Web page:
The only solution, poor as it is, is to kill every animal that might be infected–tens of millions or hundreds of millions in the case of African swine fever.

Pigs and chickens are breeding grounds for diseases that jump the low barrier between livestock and humans. So the superbug that starts out killing animals can, with generally modest genetic modifications via variability, start infecting and killing humans with the same alacrity.

Super scary: animal agriculture linked to global ‘superbug’ threat

How industrial farming techniques can breed superbugs

 …click on the above link to read the rest of the article…

A War Reporter Covers “The End of Ice”–And It Will Change the Way You Think About Climate Catastrophe

2Photos: Getty Images Animation: The Intercept

A WAR REPORTER COVERS “THE END OF ICE” — AND IT WILL CHANGE THE WAY YOU THINK ABOUT CLIMATE CATASTROPHE

FOCUSING ON BREATH and gratitude, Dahr Jamail’s latest book, “The End of Ice: Bearing Witness and Finding Meaning in the Path of Climate Disruption,” stitches together personal introspection and gut-wrenching interviews with leading climate experts. The rapidly receding glaciers of Denali National Park, home to the highest peak in North America, inspired the book’s title. “Seven years of climbing in Alaska had provided me with a front-row seat from where I could witness the dramatic impact of human-caused climate disruption,” Jamail writes.

With vividly descriptive storytelling, Jamail pushes further north into the Arctic Circle where warming is occurring at double speed. He surveys rapid changes in the Pribilof Islands, where indigenous communities have had to contend with die-offs affecting seabirds, fur seals, fish, and more — a collapsing food web. The story continues in the fragile Great Barrier Reef, utterly ravaged by the warming ocean. South Florida is faring no better: Jamail finds that 2.46 million of the state’s acreage will be submerged within his lifetime. Experts are aghast everywhere Jamail visits. In the Amazon, rich in biodiversity, the consequences are especially enormous.

“The End of Ice” readers won’t find calls for technology-based solutions, politicians, mitigating emissions, or the Green New Deal to save us.

Describing the current state of the planet, Jamail likens it to someone in hospice care. The global mean temperature is already 1 degree Celsius above pre-industrial levels. Not half a decade ago, leading climate scientist James Hansen warned that that one degree would usher in a crisis of sea level rise, melting Arctic ice, and extreme weather. He concluded that the goal of limiting global warming to only 2 degrees was “very dangerous.”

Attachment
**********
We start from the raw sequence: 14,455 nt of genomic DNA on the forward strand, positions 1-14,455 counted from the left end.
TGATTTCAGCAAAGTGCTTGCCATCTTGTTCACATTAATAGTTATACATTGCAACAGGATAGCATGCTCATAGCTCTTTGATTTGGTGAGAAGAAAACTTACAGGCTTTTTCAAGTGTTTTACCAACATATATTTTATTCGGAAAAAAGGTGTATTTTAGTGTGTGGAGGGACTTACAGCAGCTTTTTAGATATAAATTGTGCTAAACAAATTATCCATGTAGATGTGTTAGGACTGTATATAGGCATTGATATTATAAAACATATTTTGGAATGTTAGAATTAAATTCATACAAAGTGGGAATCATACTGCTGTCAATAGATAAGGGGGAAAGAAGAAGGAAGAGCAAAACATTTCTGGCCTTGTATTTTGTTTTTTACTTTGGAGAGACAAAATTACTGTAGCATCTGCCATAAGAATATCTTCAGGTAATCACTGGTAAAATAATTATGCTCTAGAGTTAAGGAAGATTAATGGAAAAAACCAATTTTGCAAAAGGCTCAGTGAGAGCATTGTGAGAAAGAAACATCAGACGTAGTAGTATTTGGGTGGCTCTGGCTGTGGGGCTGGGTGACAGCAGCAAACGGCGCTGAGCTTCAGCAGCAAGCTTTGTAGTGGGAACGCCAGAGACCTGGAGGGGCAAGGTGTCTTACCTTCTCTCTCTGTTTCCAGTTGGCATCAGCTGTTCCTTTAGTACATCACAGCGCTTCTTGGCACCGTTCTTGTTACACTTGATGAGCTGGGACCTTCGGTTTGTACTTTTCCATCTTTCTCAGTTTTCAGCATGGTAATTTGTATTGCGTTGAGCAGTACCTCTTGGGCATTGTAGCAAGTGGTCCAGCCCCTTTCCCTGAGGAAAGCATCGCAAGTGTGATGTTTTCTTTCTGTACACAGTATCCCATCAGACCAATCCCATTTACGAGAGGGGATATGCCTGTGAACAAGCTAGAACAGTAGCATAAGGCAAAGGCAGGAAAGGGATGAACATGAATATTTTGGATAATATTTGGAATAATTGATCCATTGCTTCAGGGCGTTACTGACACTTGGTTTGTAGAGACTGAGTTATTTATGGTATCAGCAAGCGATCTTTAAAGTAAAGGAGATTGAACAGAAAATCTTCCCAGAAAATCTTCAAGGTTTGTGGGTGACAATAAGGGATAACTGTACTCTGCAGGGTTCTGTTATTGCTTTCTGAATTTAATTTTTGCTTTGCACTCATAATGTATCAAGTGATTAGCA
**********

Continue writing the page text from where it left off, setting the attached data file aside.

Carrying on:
…click on the above link to read the rest of the article…

Fast Arctic melt could cost $70 trillion

Fast Arctic melt could cost $70 trillion

The rapid pace of the Arctic thaw may exact a very high price. Image: By Roxanne Desgagnés on Unsplash

Polar change, notably the fast Arctic melt, could impose huge costs on world economies. New evidence shows how rapidly the frozen north is changing.

LONDON, 26 April, 2019 – The northern reaches of the planet are undergoing very rapid change: the fast Arctic melt means the region is warming at twice the speed of the planetary average.

The loss of sea ice and land snow could tip the planet into a new and unprecedented cycle of climatic change and add yet another $70 trillion (£54 tn) to the estimated economic cost of global warming.

In yet another sombre statement of the challenge presented by climate change, driven by ever-increasing emissions of greenhouse gases from the fossil fuels that power the global economy, British, European and US researchers took a look at two manifestations of warming.

One is the growing levels of ancient carbon now being released into the atmosphere as the Arctic permafrost begins to melt. The other is the reduced reflection of solar radiation back into space as what had once been an expanse of snow and ice melts, to expose ever greater areas of light-absorbing blue sea, dark rock and scrubby tundra.

Abrupt surprises

The concern is with what the scientists like to call “non-linear transitions”. The fear is not that global warming will simply get more pronounced as more snow and ice disappears. The fear is that at some point the melting will reach a threshold that could tip the planet into a new climate regime that would be irreversible, and for which there has been no parallel in human history.

And if so, the costs in terms of climate disruption, heat waves, rising sea levels, harvest failures, more violent storms and more devastating floods and so on could start to soar.

 …click on the above link to read the rest of the article…

Olduvai IV: Courage
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Olduvai II: Exodus